Eurovision winner aims for Top 10

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Margaret Berger, a 27-year-old singer from Trøndelag, claims that just qualifying for Norway’s local version of the Eurovision Song Contest over the weekend already has changed her life. She ended up winning the contest by a huge margin and is unlikely to make many other changes in her performance when she represents Norway at Eurovision later this spring. She aims to get Norway at least back into Eurovision’s Top 10.

Margaret Berger, reacting after winning this year's Norwegian preliminary to the Eurovision Song Contest. PHOTO: NRK screen grab/newsinenglish.no

Margaret Berger, reacting after winning this year’s Norwegian preliminary to the Eurovision Song Contest. PHOTO: NRK screen grab/newsinenglish.no

“There’s something called ‘never change a winning team,'” Berger told newspaper Aftenposten on Monday, and that means she’s likely to re-use the same unusual, long, form-fitting white costume that she wore during the Norwegian preliminaries for Eurovision. “It functions well with the song, even though you can get tired of the same dress you’ve had on many times,” she said.

Berger beat out nine other contestants in Saturday’s final of what’s called Melodi Grand Prix in Norway. Her rendition of the new song “I feed you my love,” written by Karin Park of Sweden, secured more than twice the number of votes as that of the next runner-up, Adelén’s “Bombo,” and far outpaced the other two songs that made the final cut.

One of them (“I’m with you,” sung by 18-year-old Annsofi from Sarpsborg) had even been written by Norway’s own Eurovision legend, Alexander Rybak, who won the huge pan-European contest with the most points ever in 2009. It was already clear after the first voting results came in from around the country on Saturday night, however, that Berger was heading for a landslide victory.

She was thrilled. “The victory in the semi-final in Florø has changed by life already,” she told Aftenposten. “I’ve received some fine offers and am very glad that my career is blossoming. I’ve been waiting for this.”

Margaret Berger will represent Norway at the Eurovision Song Contest in May. PHOTO: NRK screen grab/newsinenglish.no

Margaret Berger will represent Norway at the Eurovision Song Contest in May. PHOTO: NRK screen grab/newsinenglish.no

She has indeed, since she finished second in a Norwegian “Idol” contest in 2004, when she was just 18 herself. Right after that she won a Spellemannpris (one of the Norwegian music industry’s top prizes), received good reviews for her album “Chameleon” and hit the charts with the song “Samantha” in 2006. After that, though, things went quiet.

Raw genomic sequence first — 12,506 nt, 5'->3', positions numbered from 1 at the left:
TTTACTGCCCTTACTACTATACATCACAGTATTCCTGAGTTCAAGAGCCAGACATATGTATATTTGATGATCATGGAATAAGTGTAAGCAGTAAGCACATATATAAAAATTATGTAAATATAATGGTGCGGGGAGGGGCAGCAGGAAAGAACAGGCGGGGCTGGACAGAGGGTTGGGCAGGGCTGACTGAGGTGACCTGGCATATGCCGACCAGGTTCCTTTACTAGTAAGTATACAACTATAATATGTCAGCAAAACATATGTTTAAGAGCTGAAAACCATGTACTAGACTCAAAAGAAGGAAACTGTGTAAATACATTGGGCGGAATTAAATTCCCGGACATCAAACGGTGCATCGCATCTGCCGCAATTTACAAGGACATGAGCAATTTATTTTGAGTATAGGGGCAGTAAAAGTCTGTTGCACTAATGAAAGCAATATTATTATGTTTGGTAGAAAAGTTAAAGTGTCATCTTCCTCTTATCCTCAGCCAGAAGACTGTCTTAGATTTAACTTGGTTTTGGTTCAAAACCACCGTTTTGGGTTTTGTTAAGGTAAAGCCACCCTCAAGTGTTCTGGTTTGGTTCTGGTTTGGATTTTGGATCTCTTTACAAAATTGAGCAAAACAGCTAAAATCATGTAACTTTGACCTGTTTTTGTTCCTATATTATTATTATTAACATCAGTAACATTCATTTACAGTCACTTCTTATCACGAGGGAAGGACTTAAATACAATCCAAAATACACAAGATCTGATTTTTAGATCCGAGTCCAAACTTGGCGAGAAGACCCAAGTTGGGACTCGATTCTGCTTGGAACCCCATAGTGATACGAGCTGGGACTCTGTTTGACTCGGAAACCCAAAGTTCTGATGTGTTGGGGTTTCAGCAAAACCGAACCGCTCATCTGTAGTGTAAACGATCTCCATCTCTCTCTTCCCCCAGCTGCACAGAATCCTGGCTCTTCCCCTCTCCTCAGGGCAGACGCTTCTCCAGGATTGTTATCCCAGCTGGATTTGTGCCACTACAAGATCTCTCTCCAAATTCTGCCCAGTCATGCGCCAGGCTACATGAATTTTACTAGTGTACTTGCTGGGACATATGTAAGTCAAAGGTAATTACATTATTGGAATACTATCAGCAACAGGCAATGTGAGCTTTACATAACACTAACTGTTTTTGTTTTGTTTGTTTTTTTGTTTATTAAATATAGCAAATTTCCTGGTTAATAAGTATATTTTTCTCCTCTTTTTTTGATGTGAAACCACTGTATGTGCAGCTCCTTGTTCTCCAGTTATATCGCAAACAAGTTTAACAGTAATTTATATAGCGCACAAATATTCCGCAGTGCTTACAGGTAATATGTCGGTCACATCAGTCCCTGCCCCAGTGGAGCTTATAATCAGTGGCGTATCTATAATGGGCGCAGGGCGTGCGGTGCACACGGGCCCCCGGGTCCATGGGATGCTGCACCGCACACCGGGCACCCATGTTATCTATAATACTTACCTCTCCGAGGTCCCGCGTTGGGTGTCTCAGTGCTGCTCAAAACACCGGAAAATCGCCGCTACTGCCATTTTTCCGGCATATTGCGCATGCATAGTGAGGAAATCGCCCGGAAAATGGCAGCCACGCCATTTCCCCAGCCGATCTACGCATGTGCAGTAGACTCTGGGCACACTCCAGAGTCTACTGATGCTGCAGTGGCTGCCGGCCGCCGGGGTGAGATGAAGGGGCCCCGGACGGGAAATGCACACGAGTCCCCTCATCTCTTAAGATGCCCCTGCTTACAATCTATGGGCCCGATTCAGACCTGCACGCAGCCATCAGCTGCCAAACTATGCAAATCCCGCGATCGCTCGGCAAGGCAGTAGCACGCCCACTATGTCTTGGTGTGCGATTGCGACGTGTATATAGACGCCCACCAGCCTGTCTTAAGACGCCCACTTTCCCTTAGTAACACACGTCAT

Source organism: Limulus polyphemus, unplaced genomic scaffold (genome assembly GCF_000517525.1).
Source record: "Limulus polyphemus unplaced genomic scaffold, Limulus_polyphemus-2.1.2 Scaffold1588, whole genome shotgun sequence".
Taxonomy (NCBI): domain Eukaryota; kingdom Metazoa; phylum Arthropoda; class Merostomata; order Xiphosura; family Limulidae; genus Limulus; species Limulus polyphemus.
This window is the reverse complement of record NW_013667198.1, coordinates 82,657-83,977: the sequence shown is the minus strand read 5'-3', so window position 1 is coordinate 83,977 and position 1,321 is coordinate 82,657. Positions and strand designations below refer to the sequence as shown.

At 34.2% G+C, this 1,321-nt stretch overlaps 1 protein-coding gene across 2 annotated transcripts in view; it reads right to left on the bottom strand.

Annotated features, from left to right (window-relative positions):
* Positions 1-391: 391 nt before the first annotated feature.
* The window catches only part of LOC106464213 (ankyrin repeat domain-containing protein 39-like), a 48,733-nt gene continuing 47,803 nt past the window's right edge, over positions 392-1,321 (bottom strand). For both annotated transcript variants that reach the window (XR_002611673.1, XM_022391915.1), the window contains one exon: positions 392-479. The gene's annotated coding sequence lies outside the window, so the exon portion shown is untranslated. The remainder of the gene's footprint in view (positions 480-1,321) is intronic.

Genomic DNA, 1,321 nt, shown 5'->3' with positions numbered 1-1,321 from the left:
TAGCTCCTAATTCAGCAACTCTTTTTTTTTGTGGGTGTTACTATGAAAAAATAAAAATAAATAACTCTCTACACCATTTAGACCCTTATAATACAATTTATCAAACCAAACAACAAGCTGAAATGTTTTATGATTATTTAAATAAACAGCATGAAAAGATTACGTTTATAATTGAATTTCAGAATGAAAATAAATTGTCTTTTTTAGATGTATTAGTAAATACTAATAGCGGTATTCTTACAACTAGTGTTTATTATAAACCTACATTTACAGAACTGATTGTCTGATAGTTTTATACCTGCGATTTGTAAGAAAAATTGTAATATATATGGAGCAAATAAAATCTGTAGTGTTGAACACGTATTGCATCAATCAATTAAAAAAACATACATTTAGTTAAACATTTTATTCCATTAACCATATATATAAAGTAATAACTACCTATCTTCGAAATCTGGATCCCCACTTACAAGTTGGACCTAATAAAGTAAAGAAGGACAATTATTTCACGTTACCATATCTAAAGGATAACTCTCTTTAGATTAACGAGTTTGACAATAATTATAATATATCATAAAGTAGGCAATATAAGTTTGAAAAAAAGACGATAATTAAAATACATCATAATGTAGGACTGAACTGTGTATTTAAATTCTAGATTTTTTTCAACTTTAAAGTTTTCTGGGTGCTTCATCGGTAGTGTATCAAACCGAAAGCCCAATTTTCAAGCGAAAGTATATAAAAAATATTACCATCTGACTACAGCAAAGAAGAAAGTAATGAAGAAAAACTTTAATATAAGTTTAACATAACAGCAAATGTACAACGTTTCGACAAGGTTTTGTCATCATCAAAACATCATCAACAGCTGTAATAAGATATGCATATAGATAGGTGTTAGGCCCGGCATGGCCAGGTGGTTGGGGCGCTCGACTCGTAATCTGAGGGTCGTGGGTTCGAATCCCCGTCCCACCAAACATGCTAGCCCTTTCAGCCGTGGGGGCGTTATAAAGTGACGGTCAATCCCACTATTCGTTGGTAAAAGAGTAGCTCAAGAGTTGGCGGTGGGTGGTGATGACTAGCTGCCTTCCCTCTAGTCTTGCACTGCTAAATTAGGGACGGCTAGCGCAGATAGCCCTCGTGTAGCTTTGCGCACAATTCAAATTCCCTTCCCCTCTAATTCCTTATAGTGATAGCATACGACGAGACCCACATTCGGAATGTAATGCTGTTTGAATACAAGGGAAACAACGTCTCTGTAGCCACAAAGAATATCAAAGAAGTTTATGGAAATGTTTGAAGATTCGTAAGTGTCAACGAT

Berger told newspaper VG over the weekend that she felt her career had stalled in recent years. She broke off an engagement to marry in 2007, moved home to Trondheim, worked for state broadcaster NRK’s radio station P3, got involved in another relationship and ended it after three years.

She thought things would pick up after appearing at the national music festival Bylarm in 2011 but they didn’t. “I didn’t manage to perform at my best and the public disappeared,” she told VG. “I wasn’t sad or tired, but you can say I needed a pause.”

She had resisted earlier invitations to compete in Melodi Grand Prix but finally agreed this year and won it on the first try. “I joined in because I thought it was challenging and exciting,” Berger told Aftenposten. “Halfway through the competition (which started in January and has involved three semi-finals in Larvik, Florø and Steinkjær before Saturday’s final in Oslo) I realized I actually had a chance of winning.”

Now she’ll head for Malmö in May, since Sweden is hosting this year’s Eurovision after its own artist Loreen won last year’s contest. Public interest in Eurovision has fallen off in Norway since the last three Norwegian contestants haven’t done very well since Rybak scored so big in 2009, but Berger claims she’ll do her best to make Norway proud.

“It’s not clear yet who all the other contestants will be, so I don’t know what my chances are,” Berger said. “But I have a goal, regardless, of getting Norway back in the Top 10.”

Views and News from Norway/Nina Berglund

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